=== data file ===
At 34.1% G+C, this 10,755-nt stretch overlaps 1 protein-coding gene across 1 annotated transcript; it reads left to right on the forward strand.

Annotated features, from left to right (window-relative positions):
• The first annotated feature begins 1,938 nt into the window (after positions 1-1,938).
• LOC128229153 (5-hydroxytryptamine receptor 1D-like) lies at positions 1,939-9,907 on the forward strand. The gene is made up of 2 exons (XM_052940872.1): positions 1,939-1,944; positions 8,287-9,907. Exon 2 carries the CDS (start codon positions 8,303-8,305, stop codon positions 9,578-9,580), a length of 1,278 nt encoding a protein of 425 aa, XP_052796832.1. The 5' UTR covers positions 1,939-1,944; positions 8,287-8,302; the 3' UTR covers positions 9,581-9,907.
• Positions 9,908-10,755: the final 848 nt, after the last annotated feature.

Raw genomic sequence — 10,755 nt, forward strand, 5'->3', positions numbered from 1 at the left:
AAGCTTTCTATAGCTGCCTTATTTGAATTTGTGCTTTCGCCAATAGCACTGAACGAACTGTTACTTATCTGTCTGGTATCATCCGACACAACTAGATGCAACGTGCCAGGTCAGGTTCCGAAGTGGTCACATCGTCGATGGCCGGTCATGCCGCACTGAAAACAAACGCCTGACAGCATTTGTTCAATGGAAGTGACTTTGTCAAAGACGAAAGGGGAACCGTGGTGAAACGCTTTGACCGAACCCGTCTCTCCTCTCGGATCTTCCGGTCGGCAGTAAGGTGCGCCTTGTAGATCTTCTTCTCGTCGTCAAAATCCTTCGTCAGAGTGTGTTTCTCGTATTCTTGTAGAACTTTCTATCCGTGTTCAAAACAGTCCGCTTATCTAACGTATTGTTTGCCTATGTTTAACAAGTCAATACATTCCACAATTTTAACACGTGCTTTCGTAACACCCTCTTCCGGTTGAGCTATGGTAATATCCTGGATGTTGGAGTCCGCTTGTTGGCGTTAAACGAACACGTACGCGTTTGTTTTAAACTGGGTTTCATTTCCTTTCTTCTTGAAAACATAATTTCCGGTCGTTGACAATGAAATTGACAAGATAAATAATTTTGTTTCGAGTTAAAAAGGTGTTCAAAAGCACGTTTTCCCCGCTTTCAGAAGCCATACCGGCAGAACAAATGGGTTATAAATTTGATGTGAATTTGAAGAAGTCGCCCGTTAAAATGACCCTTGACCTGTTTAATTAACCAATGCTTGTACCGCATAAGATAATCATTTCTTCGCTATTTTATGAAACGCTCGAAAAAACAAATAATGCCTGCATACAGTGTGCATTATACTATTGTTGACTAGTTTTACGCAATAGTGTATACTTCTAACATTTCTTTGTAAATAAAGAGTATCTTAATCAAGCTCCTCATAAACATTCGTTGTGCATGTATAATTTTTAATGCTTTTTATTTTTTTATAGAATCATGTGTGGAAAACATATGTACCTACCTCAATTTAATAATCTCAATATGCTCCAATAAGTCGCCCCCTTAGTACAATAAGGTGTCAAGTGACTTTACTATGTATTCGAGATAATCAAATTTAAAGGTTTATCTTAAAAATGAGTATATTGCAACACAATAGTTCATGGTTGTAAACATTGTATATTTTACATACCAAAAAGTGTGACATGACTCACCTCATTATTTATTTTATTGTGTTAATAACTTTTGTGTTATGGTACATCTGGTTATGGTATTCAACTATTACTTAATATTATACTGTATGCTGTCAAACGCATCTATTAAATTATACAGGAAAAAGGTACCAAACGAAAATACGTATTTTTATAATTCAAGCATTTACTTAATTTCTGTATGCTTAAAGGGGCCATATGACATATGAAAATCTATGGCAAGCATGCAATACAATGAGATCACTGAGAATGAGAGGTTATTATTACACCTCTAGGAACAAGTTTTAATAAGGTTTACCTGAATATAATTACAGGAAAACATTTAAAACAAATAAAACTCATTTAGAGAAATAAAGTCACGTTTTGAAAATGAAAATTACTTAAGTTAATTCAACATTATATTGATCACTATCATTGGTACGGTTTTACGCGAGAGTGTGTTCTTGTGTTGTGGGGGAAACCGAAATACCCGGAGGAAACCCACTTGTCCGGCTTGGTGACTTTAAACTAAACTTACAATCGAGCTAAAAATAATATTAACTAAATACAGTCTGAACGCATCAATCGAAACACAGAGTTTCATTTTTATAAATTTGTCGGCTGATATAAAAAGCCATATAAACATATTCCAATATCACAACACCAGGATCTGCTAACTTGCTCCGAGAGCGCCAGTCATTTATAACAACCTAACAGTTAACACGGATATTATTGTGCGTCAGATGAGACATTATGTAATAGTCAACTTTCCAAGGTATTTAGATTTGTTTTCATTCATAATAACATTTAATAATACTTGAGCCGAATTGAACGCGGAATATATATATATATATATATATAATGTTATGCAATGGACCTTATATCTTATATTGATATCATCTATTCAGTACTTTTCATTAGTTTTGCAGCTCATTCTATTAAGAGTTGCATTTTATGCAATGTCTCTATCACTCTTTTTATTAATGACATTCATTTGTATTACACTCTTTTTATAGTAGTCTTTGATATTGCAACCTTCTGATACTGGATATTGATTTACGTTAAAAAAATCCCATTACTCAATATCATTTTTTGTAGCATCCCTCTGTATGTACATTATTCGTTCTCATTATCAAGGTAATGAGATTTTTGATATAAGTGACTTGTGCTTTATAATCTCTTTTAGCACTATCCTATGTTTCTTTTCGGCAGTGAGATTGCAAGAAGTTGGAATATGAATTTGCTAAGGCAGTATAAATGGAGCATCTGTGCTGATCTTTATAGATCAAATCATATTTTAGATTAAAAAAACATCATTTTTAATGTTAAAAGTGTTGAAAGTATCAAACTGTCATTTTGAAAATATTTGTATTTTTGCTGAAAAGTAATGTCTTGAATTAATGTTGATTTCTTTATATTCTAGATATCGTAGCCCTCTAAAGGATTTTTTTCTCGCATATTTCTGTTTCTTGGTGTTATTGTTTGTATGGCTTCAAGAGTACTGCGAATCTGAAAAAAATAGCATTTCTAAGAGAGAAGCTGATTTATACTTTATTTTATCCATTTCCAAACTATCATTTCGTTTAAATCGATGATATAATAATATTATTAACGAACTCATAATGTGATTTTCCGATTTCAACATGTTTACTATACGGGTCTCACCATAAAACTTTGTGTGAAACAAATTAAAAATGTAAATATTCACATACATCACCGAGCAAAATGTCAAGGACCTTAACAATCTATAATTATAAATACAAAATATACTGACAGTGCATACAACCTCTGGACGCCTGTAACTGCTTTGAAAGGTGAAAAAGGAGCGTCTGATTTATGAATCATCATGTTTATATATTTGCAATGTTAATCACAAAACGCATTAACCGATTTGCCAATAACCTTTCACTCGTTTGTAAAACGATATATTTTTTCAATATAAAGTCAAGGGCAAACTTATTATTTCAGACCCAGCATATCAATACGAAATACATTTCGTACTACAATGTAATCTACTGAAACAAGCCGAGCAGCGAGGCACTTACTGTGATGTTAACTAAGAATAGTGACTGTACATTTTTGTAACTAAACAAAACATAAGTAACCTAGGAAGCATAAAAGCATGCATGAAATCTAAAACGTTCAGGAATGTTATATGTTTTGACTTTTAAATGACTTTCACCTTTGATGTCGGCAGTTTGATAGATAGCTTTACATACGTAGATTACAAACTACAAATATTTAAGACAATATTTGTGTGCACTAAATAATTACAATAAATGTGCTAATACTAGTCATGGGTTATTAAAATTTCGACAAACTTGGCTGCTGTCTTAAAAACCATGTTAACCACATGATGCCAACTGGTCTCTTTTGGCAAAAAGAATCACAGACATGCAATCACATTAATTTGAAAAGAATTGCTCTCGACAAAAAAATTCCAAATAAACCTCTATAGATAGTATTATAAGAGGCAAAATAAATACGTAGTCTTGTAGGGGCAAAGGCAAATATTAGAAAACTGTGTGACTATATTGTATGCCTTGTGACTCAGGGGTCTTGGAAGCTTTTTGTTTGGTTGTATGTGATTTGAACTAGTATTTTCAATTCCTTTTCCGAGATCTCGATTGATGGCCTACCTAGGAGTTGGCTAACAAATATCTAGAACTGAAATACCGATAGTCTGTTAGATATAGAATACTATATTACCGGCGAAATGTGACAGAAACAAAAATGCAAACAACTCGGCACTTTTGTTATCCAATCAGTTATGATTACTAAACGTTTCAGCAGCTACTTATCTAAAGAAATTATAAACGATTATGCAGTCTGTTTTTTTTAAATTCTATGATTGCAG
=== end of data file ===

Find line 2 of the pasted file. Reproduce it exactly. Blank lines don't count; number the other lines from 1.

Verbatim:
Annotated features, from left to right (window-relative positions):